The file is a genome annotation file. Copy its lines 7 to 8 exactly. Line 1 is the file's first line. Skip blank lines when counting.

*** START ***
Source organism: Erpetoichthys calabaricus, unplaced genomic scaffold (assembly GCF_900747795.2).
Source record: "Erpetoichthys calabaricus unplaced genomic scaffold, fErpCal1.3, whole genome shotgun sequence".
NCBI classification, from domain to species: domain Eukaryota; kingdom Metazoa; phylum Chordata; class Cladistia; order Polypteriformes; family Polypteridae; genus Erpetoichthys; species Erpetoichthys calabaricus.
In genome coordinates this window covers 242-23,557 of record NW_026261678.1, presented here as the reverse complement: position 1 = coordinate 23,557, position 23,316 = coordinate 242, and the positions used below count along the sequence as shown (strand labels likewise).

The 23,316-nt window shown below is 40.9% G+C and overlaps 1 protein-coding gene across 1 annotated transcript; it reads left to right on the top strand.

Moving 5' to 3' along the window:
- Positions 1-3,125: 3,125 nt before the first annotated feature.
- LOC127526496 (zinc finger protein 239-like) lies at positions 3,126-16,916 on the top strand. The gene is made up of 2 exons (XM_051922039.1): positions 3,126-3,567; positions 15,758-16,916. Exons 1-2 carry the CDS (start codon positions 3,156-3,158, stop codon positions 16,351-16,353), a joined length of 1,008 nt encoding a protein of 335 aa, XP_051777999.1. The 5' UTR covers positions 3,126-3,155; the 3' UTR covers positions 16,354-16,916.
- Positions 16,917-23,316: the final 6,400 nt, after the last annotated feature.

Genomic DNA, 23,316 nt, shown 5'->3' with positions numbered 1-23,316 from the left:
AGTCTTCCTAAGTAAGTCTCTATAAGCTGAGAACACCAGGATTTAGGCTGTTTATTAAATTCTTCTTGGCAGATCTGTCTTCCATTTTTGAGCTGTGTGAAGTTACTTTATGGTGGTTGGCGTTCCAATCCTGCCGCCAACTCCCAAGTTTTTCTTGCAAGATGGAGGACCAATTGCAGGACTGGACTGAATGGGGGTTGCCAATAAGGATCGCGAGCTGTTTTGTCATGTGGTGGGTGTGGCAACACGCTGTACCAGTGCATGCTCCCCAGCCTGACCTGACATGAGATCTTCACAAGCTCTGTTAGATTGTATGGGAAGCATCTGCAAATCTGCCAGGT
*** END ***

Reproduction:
- Positions 1-3,125: 3,125 nt before the first annotated feature.
- LOC127526496 (zinc finger protein 239-like) lies at positions 3,126-16,916 on the top strand. The gene is made up of 2 exons (XM_051922039.1): positions 3,126-3,567; positions 15,758-16,916. Exons 1-2 carry the CDS (start codon positions 3,156-3,158, stop codon positions 16,351-16,353), a joined length of 1,008 nt encoding a protein of 335 aa, XP_051777999.1. The 5' UTR covers positions 3,126-3,155; the 3' UTR covers positions 16,354-16,916.